“Providing them with a ready-made language template would:
- Get them started on the wrong path: They would not think carefully about their problem domain and attempt to create a language that would fit it. Instead, they would take the ready-template and try to fit it to their problem domain via all kinds of complex adaptations (similar to the UML profiles approach): Let’s do it quick and ugly.
- Because of this, limit the possibilities and flexibility to generate the code they need, leading to a need to reverse engineer and round-trip: A road to nowhere…”
I pretty much agree with him. We ship just a very few templates in the DSL Tools and we’ve sometimes wondered about expending some effort to expand the set. On the whole we’ve decided against it unless we had a significant new feature to demonstrate.
I completely agree with Martijn on code generation templates – we only ship the most trivial templates as we can’t predict what code or documentation would be interesting for our users to generate unless we water it down to the point where it wouldn’t be useful to anyone in generating production-quality code. For example, are you generating classes that run inside COM+ component services, or are part of a WCF service hosted in IIS – who knows?
We pretty much take the view that templates are a learning tool for the facilities of the tools. it’s just that they’re just a learning tool that is a little more accessible than regular samples as they are a bit more in your face. Now the Visual Studio SDK has a first-rate sample browser, this is perhaps less of an issue than when we were first planning the facilities of DSL Tools.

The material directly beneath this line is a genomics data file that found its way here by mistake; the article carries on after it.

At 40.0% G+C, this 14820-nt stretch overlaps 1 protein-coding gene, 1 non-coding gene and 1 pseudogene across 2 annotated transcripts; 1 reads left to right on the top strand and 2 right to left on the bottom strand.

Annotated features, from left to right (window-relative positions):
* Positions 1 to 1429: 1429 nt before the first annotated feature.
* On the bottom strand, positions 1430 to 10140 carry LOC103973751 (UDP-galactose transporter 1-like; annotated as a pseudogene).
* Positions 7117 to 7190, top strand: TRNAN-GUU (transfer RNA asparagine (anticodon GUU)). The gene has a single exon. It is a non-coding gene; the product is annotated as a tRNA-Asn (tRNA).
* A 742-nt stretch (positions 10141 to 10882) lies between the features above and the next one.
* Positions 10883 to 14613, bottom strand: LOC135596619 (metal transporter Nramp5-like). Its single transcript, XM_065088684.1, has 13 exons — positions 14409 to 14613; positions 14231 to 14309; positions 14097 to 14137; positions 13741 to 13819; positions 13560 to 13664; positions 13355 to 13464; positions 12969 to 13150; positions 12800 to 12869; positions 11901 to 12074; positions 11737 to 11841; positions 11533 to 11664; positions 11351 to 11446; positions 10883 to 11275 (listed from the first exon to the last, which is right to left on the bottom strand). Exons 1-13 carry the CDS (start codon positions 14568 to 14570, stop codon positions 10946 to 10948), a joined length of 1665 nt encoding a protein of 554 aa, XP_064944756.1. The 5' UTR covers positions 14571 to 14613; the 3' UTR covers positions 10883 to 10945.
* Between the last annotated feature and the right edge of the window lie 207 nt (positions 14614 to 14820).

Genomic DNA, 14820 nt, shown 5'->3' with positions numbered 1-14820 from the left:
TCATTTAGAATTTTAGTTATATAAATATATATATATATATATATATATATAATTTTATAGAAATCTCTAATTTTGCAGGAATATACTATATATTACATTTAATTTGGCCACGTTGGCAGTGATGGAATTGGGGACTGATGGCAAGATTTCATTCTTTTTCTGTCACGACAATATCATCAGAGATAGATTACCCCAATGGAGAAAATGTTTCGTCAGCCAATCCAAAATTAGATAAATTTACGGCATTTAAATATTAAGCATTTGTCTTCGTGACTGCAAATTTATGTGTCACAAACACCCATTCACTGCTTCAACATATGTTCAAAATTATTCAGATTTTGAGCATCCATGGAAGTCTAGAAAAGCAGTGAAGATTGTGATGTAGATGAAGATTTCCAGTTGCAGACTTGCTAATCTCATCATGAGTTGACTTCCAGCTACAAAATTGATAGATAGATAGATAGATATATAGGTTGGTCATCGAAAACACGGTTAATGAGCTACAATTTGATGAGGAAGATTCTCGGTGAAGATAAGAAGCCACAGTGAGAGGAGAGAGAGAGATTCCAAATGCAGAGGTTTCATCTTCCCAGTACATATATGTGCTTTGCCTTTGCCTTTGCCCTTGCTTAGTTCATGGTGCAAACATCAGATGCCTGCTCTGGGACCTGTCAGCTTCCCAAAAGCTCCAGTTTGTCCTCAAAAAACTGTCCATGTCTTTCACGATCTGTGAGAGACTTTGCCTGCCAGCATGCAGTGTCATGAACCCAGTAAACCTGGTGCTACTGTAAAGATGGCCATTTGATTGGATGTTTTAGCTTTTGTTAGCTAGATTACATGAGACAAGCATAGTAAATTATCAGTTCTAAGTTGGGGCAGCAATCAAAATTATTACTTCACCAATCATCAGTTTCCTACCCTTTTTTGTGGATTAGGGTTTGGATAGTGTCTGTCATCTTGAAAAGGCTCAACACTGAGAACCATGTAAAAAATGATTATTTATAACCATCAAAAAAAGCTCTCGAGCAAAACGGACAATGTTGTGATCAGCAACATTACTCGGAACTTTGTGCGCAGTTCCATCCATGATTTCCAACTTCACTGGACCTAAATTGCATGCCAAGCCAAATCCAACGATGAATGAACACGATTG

However, one aspect of templates that we do think is perhaps a little more valuable as a genuine starting point is notational stuff. We’ve heard time and again from customers that although they want to build domain-specific models they’d like to start from somewhat familiar notations mapped on to those domains.
I suspect this doesn’t necessarily generate optimal languages, but it has some advantages. Firstly, it provides a degree of familiarity/acceptance to some previous modeling users. Also, given that the visual design of visual languages isn’t a skill everyone has, it does give those of us with a less artistic bent something to begin with and perhaps avoids too many purple and lime green modeling languages.
Anyway, what do you think? Have you based your DSL on one of our three main templates? Did they influence your domain model design or your notation design or both? Do you think they saved you much time, helped or hindered?
BTW – congrats to ALL the MetaEdit folks on shipping V4.5 of their tool. Those gradient fills sure are yummy 😉